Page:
Hooray! I would have "won", except cny-bikeman was faster and snuck his comment in while I was typing!
is it a race?
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Old 07-23-15, 09:15 AM
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Totally! I can't win any bike races on the road, but maybe I can get in a few correct, helpful answers before the thousands you give everybody!
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Old 07-23-15, 09:27 AM
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I always wonder which is better. A fast short answer, or a slower more detailed answer. Since I type slowly and badly, and tend to do longer answers I should certainly be easy to beat.

Either way, it's not one answer or who's the first, but the totality of answers which together paint a more complete picture. Even when I'm first, I'm happy to see others follow and flesh in details I've glossed over. That's the beauty of the forum.
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Old 07-23-15, 09:32 AM
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Originally Posted by martslc View Post
Thanks so much for all you help, it ended up being the cable, it was kinked down under the crank.
I guess I am not up on all the different bike models. This bikes rear brake cable is routed underneath the crank/bottom bracket.
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Old 07-23-15, 09:36 AM
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Originally Posted by trailangel View Post
I guess I am not up on all the different bike models. This bikes rear brake cable is routed underneath the crank/bottom bracket.
That struck me as odd also. I decided that the bike must have a chainstay mounted brake, which a few dabbled with back then. OTOH if the brakes are seattay mounted, under the BB seems like the long way around.
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Old 07-23-15, 09:38 AM
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Opps, sorry I got this post confused with the other post on shifting problem, it was a kink. When I was cleaning it I put the bike leaning on the levers upside down and kinked the cable.
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Old 07-23-15, 09:43 AM
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Originally Posted by martslc View Post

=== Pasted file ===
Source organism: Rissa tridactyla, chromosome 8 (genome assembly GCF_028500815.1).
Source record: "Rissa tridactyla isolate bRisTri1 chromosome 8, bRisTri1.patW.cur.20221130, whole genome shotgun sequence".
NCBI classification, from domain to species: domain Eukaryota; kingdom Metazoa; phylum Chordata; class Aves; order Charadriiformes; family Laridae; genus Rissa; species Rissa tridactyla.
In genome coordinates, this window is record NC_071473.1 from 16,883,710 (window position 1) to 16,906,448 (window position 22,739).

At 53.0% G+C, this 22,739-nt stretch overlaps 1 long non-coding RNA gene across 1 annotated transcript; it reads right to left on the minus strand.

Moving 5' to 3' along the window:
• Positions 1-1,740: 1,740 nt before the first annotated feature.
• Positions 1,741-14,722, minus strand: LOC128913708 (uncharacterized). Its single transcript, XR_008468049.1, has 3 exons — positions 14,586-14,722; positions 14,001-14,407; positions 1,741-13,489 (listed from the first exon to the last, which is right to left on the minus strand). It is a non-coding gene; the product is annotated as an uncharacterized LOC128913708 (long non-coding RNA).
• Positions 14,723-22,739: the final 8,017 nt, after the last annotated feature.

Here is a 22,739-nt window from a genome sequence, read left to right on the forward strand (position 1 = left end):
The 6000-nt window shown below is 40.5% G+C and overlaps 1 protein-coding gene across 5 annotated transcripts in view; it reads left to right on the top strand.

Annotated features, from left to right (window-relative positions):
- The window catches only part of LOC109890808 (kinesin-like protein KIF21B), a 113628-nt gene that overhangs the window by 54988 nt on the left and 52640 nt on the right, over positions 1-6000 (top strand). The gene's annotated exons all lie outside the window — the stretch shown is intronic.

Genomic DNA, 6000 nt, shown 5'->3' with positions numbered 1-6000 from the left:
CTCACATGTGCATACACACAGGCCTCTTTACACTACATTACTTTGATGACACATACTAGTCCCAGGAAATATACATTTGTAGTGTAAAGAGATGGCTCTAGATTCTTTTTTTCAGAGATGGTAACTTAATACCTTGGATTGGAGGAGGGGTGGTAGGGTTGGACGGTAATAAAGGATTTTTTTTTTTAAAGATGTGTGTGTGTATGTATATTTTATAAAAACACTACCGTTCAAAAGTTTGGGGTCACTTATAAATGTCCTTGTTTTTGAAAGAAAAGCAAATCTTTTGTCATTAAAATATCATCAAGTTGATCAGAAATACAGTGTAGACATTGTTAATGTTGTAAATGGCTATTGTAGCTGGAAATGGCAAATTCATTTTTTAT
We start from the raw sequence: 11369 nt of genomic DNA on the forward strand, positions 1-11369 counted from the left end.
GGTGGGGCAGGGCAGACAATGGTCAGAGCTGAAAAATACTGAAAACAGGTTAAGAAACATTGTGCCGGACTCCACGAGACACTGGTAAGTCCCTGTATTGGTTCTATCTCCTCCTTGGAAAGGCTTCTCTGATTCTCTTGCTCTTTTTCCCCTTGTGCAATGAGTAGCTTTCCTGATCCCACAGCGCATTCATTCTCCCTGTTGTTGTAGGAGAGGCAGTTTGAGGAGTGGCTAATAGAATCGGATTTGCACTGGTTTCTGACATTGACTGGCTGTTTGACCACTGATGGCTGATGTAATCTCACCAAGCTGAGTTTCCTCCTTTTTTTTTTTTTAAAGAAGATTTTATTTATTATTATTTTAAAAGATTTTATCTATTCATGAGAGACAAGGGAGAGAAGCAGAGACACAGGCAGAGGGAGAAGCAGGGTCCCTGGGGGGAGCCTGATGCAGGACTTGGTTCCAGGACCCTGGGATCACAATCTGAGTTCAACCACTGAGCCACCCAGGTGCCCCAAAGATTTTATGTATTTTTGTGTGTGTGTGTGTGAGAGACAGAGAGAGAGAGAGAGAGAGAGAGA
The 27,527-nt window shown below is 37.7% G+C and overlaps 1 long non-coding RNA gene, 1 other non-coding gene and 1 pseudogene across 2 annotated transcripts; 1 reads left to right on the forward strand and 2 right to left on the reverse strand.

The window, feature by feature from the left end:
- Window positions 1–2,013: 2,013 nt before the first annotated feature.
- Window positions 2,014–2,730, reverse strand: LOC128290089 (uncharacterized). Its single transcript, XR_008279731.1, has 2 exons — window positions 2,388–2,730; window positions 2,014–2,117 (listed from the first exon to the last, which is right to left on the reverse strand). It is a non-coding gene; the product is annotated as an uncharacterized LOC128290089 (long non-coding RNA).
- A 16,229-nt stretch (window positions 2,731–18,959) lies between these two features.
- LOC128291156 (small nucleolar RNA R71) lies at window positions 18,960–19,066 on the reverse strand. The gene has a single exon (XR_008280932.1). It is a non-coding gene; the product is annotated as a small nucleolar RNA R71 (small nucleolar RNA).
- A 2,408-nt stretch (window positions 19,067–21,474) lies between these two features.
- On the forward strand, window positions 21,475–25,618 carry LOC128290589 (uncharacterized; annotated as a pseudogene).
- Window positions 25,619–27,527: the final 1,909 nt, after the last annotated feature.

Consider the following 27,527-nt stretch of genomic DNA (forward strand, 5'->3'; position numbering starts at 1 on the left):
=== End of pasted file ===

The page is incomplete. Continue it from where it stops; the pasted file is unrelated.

Opps, sorry I got this post confused with the other post on shifting problem, it was a kink. When I was cleaning it I put the bike leaning on the levers upside down and kinked the cable.
Another mystery solved.
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Old 07-23-15, 09:43 AM
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OK, Thanks for clearing that up.. I was having a visualization problem.
In the future, I would refer you to rule number 49... please abide by this rule.
Velominati ? The Rules

Last edited by trailangel; 07-23-15 at 09:45 AM. Reason: Something was wrong on the internet
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Old 07-23-15, 10:00 AM
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Originally Posted by trailangel View Post
OK, Thanks for clearing that up.. I was having a visualization problem.
In the future, I would refer you to rule number 49... please abide by this rule.
Velominati ? The Rules
Haa haa, you busted me. Hey but it least I owned up to it and took it like a man. LOL
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Old 07-23-15, 11:36 AM
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Originally Posted by FBinNY View Post
I always wonder which is better. A fast short answer, or a slower more detailed answer. Since I type slowly and badly, and tend to do longer answers I should certainly be easy to beat.

Either way, it's not one answer or who's the first, but the totality of answers which together paint a more complete picture. Even when I'm first, I'm happy to see others follow and flesh in details I've glossed over. That's the beauty of the forum.
First is nowhere near as good as giving the OP the details needed to actually solve his/her issue, and I don't think anyone comes close to doing that as well as you do...